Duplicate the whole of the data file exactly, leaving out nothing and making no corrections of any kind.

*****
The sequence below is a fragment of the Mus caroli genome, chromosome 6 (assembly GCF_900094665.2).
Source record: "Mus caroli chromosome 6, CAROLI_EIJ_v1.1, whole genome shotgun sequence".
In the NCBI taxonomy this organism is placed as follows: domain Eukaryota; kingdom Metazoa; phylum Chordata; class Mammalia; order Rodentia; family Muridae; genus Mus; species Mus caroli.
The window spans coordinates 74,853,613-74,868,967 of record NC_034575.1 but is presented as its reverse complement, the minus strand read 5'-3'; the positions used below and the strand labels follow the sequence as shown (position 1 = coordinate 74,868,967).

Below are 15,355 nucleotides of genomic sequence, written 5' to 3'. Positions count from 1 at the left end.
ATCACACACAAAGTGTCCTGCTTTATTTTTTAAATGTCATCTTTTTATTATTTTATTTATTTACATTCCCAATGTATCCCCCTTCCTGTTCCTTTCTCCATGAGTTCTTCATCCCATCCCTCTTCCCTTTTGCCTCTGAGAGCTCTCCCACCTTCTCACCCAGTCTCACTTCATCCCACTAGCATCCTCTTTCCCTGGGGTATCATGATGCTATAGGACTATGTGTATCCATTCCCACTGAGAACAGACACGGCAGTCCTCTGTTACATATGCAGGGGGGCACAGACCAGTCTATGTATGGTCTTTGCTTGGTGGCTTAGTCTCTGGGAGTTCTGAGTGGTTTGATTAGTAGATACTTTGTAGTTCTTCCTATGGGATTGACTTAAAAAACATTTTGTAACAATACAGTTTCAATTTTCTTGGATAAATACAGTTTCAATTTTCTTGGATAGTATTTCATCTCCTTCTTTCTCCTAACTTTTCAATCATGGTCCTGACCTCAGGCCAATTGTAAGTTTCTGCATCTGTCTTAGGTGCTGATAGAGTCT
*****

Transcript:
The sequence below is a fragment of the Mus caroli genome, chromosome 6 (assembly GCF_900094665.2).
Source record: "Mus caroli chromosome 6, CAROLI_EIJ_v1.1, whole genome shotgun sequence".
In the NCBI taxonomy this organism is placed as follows: domain Eukaryota; kingdom Metazoa; phylum Chordata; class Mammalia; order Rodentia; family Muridae; genus Mus; species Mus caroli.
The window spans coordinates 74,853,613-74,868,967 of record NC_034575.1 but is presented as its reverse complement, the minus strand read 5'-3'; the positions used below and the strand labels follow the sequence as shown (position 1 = coordinate 74,868,967).

Below are 15,355 nucleotides of genomic sequence, written 5' to 3'. Positions count from 1 at the left end.
ATCACACACAAAGTGTCCTGCTTTATTTTTTAAATGTCATCTTTTTATTATTTTATTTATTTACATTCCCAATGTATCCCCCTTCCTGTTCCTTTCTCCATGAGTTCTTCATCCCATCCCTCTTCCCTTTTGCCTCTGAGAGCTCTCCCACCTTCTCACCCAGTCTCACTTCATCCCACTAGCATCCTCTTTCCCTGGGGTATCATGATGCTATAGGACTATGTGTATCCATTCCCACTGAGAACAGACACGGCAGTCCTCTGTTACATATGCAGGGGGGCACAGACCAGTCTATGTATGGTCTTTGCTTGGTGGCTTAGTCTCTGGGAGTTCTGAGTGGTTTGATTAGTAGATACTTTGTAGTTCTTCCTATGGGATTGACTTAAAAAACATTTTGTAACAATACAGTTTCAATTTTCTTGGATAAATACAGTTTCAATTTTCTTGGATAGTATTTCATCTCCTTCTTTCTCCTAACTTTTCAATCATGGTCCTGACCTCAGGCCAATTGTAAGTTTCTGCATCTGTCTTAGGTGCTGATAGAGTCT